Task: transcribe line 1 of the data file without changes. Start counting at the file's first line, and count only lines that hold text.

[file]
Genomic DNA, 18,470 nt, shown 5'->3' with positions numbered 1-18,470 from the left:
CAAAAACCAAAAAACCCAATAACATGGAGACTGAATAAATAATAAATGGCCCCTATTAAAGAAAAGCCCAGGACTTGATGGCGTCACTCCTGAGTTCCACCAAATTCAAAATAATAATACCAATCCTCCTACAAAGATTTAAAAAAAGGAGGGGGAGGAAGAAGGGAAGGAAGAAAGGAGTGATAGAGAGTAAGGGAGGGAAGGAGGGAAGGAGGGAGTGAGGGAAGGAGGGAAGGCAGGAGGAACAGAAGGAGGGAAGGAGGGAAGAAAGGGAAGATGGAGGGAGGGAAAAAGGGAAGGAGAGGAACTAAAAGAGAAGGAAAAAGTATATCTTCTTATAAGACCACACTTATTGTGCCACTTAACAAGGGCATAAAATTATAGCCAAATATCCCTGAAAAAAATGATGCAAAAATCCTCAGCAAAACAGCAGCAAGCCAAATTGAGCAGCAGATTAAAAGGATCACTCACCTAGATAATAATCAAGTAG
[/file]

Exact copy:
Genomic DNA, 18,470 nt, shown 5'->3' with positions numbered 1-18,470 from the left: